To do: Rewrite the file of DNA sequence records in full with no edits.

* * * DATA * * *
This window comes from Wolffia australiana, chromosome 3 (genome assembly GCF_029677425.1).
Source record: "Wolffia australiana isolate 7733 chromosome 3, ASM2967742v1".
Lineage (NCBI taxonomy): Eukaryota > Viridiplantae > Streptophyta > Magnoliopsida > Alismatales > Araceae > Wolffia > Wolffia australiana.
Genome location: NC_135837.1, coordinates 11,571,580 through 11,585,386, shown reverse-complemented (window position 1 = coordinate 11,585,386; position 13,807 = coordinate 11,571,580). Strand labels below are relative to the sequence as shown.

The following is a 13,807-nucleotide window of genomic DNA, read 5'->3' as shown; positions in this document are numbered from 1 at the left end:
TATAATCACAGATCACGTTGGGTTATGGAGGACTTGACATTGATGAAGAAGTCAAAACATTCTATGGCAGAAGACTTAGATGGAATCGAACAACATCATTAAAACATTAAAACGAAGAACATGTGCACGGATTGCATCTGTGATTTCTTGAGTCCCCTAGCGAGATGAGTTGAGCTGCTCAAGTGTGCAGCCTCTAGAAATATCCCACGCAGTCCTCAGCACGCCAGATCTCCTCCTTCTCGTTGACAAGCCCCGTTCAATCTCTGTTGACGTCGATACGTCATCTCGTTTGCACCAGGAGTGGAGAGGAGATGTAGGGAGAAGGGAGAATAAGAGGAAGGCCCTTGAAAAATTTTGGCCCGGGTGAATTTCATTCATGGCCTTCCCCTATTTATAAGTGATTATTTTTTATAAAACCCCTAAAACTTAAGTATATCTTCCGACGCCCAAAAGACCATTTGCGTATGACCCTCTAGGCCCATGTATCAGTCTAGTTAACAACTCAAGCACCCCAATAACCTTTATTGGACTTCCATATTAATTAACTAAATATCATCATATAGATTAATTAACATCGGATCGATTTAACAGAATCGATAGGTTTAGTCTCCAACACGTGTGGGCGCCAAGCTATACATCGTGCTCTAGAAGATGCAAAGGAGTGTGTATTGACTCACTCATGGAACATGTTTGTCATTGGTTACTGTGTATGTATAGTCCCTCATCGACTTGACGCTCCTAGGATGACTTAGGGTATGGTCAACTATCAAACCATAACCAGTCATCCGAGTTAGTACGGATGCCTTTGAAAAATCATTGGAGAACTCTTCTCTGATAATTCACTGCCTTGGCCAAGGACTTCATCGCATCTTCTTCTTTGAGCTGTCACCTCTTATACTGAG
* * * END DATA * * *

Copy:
This window comes from Wolffia australiana, chromosome 3 (genome assembly GCF_029677425.1).
Source record: "Wolffia australiana isolate 7733 chromosome 3, ASM2967742v1".
Lineage (NCBI taxonomy): Eukaryota > Viridiplantae > Streptophyta > Magnoliopsida > Alismatales > Araceae > Wolffia > Wolffia australiana.
Genome location: NC_135837.1, coordinates 11,571,580 through 11,585,386, shown reverse-complemented (window position 1 = coordinate 11,585,386; position 13,807 = coordinate 11,571,580). Strand labels below are relative to the sequence as shown.

The following is a 13,807-nucleotide window of genomic DNA, read 5'->3' as shown; positions in this document are numbered from 1 at the left end:
TATAATCACAGATCACGTTGGGTTATGGAGGACTTGACATTGATGAAGAAGTCAAAACATTCTATGGCAGAAGACTTAGATGGAATCGAACAACATCATTAAAACATTAAAACGAAGAACATGTGCACGGATTGCATCTGTGATTTCTTGAGTCCCCTAGCGAGATGAGTTGAGCTGCTCAAGTGTGCAGCCTCTAGAAATATCCCACGCAGTCCTCAGCACGCCAGATCTCCTCCTTCTCGTTGACAAGCCCCGTTCAATCTCTGTTGACGTCGATACGTCATCTCGTTTGCACCAGGAGTGGAGAGGAGATGTAGGGAGAAGGGAGAATAAGAGGAAGGCCCTTGAAAAATTTTGGCCCGGGTGAATTTCATTCATGGCCTTCCCCTATTTATAAGTGATTATTTTTTATAAAACCCCTAAAACTTAAGTATATCTTCCGACGCCCAAAAGACCATTTGCGTATGACCCTCTAGGCCCATGTATCAGTCTAGTTAACAACTCAAGCACCCCAATAACCTTTATTGGACTTCCATATTAATTAACTAAATATCATCATATAGATTAATTAACATCGGATCGATTTAACAGAATCGATAGGTTTAGTCTCCAACACGTGTGGGCGCCAAGCTATACATCGTGCTCTAGAAGATGCAAAGGAGTGTGTATTGACTCACTCATGGAACATGTTTGTCATTGGTTACTGTGTATGTATAGTCCCTCATCGACTTGACGCTCCTAGGATGACTTAGGGTATGGTCAACTATCAAACCATAACCAGTCATCCGAGTTAGTACGGATGCCTTTGAAAAATCATTGGAGAACTCTTCTCTGATAATTCACTGCCTTGGCCAAGGACTTCATCGCATCTTCTTCTTTGAGCTGTCACCTCTTATACTGAG